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Locations and hours:


White Rock, BC

# 105-15284 Buena Vista Avenue

Entrance on Fir St.

Tuesday & Friday 10 am – 6 pm 

Wednesday 1 pm – 5 pm

Langley, BC

23541 24th Avenue

Thursday 9 am - 3 pm

Due to the Covid-19 Crisis Balance Arts Studio had to close its physical doors until further notice!

Bach Remedies consultations are offered online (Zoom)

For information or to book an appointment, please use the contact form or call/text Heike 


Balance Arts Studio 2020

Moment of Ease in Constructive Rest

Constructive rest, also called semi-supine position, is taught in Alexander Technique lessons and classes. With this manual, you can start the practice of constructive rest as a beginner – or continue it, if you are already an Alexander Technique student. The wear and tear on our vertical spine is enormous. When you are lying down in the constructive rest position, you are in the position of maximum rest for the back and in a process of rejuvenation for the entire body. Practiced once or twice a day for 10 – 20 minutes, it helps to let go of excessive muscular tension, let your spine release into its natural length and find more calm and ease. By stopping, by saying “no” to the habitual activities of the day, you create a resting space for body and mind.

INSTRUCTIONS: You lie down on the floor on a yoga mat, blanket or carpet (firm surface). Your hands are rested on your belly, your feet are placed flat on the floor and your knees are pointed to the ceiling. The feet should be shoulder width apart and quite close to the body. (If you suffer from lower back pain or/and you are very tired, it is beneficial to put the lower legs on a couch or chair.) Your head is slightly elevated on foam rests or books. The headrest should not be too high (chin would compress your throat) nor too low (head would fall backwards, neck would shorten). To get a rough idea on how many books you need, stand against a wall and measure with your fingers the distance between head and the wall. Then add an inch to this measurement. If you take Alexander Technique lessons or classes, the teacher will help you determine the right height. The headrest encourages the neck muscles to release and allows the neck a gentle passive stretch. Having your knees up allows the curve of the lower back to open out and extend.

Get down into this position with as little effort as possible. (You may want to get instructions how to get down in an easy way in an Alexander Technique lesson or class.) Don’t rush. Getting onto the floor with care rather than just throwing yourself down will help you get the most out of this activity. Make sure the room is warm and calm. Take a little time to quiet down. Then start a process of thinking and guiding your mind to affect the body. Constructive rest is more than simply adopting a position and resting for a while. It is a combination of the physical position and the engagement of the mind. Start with giving yourself mental directions:

Take a moment to notice your breathing as you are exhaling and inhaling. Notice the movement of your breath in your body. Just observe it. You may notice that your breathing is deepening as you are putting attention to it.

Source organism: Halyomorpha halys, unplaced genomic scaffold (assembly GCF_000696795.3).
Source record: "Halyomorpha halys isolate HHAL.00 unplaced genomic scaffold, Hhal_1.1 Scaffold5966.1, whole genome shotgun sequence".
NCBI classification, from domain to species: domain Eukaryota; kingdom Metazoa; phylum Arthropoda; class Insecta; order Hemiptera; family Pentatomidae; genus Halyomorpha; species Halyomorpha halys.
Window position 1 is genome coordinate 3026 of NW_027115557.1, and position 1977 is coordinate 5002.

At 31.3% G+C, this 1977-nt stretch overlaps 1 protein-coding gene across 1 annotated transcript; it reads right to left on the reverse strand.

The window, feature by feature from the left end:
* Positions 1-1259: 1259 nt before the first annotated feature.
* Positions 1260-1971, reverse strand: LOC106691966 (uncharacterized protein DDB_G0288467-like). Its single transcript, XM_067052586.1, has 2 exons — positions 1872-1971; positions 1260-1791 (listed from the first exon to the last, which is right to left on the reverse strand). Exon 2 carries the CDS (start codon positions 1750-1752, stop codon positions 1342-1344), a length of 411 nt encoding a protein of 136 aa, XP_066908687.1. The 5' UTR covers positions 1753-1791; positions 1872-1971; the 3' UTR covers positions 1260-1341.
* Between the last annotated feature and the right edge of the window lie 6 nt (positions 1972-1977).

Notice the parts of the body that are in contact with the floor.

Allow yourself to be completely supported by the surface you are lying on, your feet, your lower back and upper back, your upper arms and your head.

Notice any places that hold some tension and let go of the holding.

Allow your whole body to be fully supported by the floor. Ease into the floor.

Continue with giving yourself directions. Please note that the activity in constructive rest only takes place in the mind. ‘Giving yourself directions’ are merely thoughts. Your mind sends messages to your body. Just the process of directing your mind will affect the body and create more ease and balance. (You may ask a friend or partner to read out loud while you are having our active rest or you may want to record the directions on your mobile phone.)

Allow your head to completely rest on the books.

Allow your neck to be free.

Allow your head to go away from the spine.

Let your head go forward and up – this is towards the ceiling and wall behind you.

Let your back be long and wide and be fully supported by the floor.

Allow your tongue to rest easily in your mouth.

Allow your lips to soften and part the lips a millimeter or two.

Allow your jaw joint to open and soften.

Let your jaw drop away from the skull towards the floor.

Allow your breast bone to soften and to release into the floor.

Allow your elbows to point outwards away from shoulders and wrists.

Let your hands rest easily onto your belly. Let your palms soften.

Allow the feet to soften into the floor.

Allow the lower back to widen and lengthen.

Let the muscles of the thighs and the muscles of the lower legs ease.

Let your knees go upwards towards the ceiling, away from pelvis and feet.

Repeat these directions several times throughout your constructive rest. When you wish to get up, continue to give yourself directions. First roll your head the side. Then roll you whole body over. Come into a sitting over the side by pushing into your hands. Then come onto all fours and sit back onto the heels. Now get onto your knees and find a way up into standing in the least effortful way possible. Take time to get up, don’t rush.

To get the full benefit, you practice this active rest position every day, best twice a day. Start with 5 minutes and gradually increase the length of time to 15 – 20 minutes. After practicing for a few days, your body starts to like it and asks for it! You might also notice that you feel calmer, taller and lighter, and that you have more awareness in daily activities and find more ease in movement!